Last May I traveled to what is, by far, the most desolate and inhospitable place I’ve ever encountered. Twenty minutes east of Jerusalem, it is among the lowest and driest places on earth. It is the area spoken of throughout the Holy Scripture as merely “the Wilderness.”
The climate and topography of Israel are varied. In Galilee, the land is fertile, the climate is mild, and in the mountains there is annual snowfall. In Jerusalem, further south, annual rainfall is actually roughly equivalent to that of London. But just a few miles east of Jerusalem, in the Wilderness, moisture evaporates, vegetation disappears, and life becomes tenuous. The Wilderness is a true desert.
The Judean Wilderness serves as the Bible’s badlands. It is there that those sinful and irredeemable cities of Sodom and Gomorrah were located. It is there to which young David fled for his life from the angry King Saul. It is there, on the old Jericho Road, where the man in Jesus’ parable was set upon by bandits and was saved from the ditch by the Good Samaritan. In the sacred story, if someone is seeking to hide, or escape, or do himself harm, the Wilderness is the setting. Everything about the Wilderness is bleak. And it is in this setting that John the Baptist decides to preach and baptize.
I began my ordained career as a church planter, and I can tell you that it’s all about location, location, location. In order to have the best chance of having one’s message heard and of building a congregation, one needs to find an attractive and easily accessible place, near a major thoroughfare, and in a high-growth area. John the Baptist seems willfully to have ignored each of these principles. To get to the stretch of the Jordan River at which John preached and baptized in the first century, one had to leave the well-beaten path and risk scorching heat, desperate thirst, and ever-present bandits. And yet, Matthew tells us just before today’s reading that “the people of Jerusalem and all Judea were going out to him, and all the region along the Jordan, and they were baptized by him in the river Jordan.”
John was attracting a crowd of people, and it wasn’t the refreshments at coffee hour that was drawing them. What, then, was it? To understand, we first must grasp the role of the River Jordan in the mythic understanding of Israel. The Jordan, though a narrow stream then as now, appears on ancient maps as huge, wide as the Mississippi and deep as the Congo. Rather than a thin crack in the earth, it appears as a chasm. The ancient mapmakers weren’t simple or dumb. They knew that their representations didn’t correspond to geography. But that wasn’t the point. The Jordan wasn’t just a river; it was the river. It was the boundary the Jews’ ancestors had first crossed into God’s land of promise. Moving through its waters symbolized the end of one world and the beginning of another. And so the Jordan has continued to be in our religious imagination. In the spirituals of nineteenth century African-American slaves, crossing the Jordan symbolizes escape to freedom. In Christian hymns—like “Guide me, O Thou great Jehovah”—it refers to the passage from our earthly to our heavenly lives. The Jordan is a crack between worlds.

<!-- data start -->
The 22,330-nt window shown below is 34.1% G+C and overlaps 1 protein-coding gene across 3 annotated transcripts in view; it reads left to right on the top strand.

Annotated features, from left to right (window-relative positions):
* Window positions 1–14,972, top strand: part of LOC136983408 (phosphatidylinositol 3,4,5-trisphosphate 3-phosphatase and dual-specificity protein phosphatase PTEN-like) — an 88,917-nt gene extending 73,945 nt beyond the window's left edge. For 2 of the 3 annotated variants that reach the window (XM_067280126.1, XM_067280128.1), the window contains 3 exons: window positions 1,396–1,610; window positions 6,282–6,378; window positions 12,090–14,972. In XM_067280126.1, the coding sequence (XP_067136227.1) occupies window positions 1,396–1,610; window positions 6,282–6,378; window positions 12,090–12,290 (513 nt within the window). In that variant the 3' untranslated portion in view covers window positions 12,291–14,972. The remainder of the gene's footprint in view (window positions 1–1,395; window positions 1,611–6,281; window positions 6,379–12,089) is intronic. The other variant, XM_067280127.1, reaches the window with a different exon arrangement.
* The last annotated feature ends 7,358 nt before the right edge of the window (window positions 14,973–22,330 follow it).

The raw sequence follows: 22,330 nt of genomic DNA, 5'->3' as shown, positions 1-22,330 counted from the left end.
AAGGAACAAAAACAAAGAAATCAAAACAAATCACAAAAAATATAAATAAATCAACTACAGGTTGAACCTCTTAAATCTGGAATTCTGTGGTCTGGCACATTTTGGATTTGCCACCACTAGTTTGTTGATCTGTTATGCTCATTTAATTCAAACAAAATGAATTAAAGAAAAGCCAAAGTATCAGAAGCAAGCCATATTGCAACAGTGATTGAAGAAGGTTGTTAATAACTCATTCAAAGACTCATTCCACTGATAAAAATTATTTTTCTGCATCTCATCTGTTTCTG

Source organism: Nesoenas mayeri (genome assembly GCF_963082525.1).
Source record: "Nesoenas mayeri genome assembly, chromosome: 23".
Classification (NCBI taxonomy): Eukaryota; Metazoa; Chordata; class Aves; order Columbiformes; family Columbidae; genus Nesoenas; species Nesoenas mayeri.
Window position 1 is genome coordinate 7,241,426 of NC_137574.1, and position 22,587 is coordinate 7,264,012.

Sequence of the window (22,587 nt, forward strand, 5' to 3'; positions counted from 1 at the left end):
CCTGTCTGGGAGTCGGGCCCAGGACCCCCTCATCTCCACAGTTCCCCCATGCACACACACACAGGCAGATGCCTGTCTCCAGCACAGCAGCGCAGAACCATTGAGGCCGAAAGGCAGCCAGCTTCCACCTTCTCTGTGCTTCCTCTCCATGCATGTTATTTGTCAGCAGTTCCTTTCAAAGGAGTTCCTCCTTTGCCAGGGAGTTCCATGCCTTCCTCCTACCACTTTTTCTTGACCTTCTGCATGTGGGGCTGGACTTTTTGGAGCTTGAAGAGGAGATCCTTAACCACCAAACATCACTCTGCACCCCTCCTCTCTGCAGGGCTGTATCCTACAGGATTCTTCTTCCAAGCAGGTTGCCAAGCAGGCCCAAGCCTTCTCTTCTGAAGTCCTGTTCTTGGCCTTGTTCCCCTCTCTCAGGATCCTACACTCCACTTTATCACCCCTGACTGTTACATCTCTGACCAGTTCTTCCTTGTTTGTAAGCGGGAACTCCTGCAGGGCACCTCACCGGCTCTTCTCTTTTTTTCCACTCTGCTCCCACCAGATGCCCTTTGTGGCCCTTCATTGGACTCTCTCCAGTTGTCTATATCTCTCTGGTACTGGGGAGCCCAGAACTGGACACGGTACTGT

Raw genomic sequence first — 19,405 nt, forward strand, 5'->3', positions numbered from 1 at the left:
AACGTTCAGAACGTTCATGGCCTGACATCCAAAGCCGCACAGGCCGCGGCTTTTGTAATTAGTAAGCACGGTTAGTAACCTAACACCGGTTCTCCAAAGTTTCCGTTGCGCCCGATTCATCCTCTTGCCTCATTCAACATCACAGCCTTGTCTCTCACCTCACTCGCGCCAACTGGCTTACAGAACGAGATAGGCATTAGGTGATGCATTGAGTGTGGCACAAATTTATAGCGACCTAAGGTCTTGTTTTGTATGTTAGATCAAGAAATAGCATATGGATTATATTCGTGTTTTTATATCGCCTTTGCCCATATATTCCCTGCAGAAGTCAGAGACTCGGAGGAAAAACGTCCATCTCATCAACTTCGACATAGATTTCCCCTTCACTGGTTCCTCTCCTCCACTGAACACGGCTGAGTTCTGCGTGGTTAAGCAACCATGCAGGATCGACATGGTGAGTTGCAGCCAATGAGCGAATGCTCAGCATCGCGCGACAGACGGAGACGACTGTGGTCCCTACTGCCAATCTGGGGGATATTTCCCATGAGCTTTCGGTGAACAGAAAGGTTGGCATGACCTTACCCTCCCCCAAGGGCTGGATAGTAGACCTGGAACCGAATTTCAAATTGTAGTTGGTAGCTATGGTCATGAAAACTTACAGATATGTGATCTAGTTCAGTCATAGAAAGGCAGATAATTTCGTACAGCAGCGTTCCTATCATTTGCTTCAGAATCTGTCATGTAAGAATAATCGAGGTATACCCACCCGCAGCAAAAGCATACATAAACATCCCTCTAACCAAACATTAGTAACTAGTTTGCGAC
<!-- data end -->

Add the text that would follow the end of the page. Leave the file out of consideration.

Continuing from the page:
John is preaching that baptism in the waters of the Jordan can, for those present, do what the river crossing did for the ancient Hebrews. It can be a new beginning, freedom, a different life. It can spell the end of whatever world one wants to shed and the start of a new world, in which the cracks in one’s old life are washed clean and away.
And so you see, those who travel from the safety of town through the wild danger of the wilderness are not on a pleasant Sunday outing. They aren’t headed to a garden party on a grass-lined bank, and they haven’t come for casual conversation. The wilderness through which they walk symbolizes the wilderness in their lives. They are not solid, well put together people. They are people whose lives have cracked at the seams. They are broken, and they are willing to do anything—even confront the desert, both geographically and existentially—for the chance to have their cracks and fissures fixed and made whole.
And Jesus is among them. Theologians, commentators, and even the Evangelists don’t really know what to make of that. Jesus’ life surely isn’t cracked at the seams, is it? Well, we would say that Jesus is without sin, but we also say that Jesus is fully human, and humanity includes the cracks and fissures. To be human is, often, to be aimless, or confused, or anxious, or even regretful, and it is thoroughly orthodox to allow that Jesus, like so many others, walked through the Wilderness in hope that the Jordan could allow him, too, to leave an old life behind, to cross its existential threshold into something new.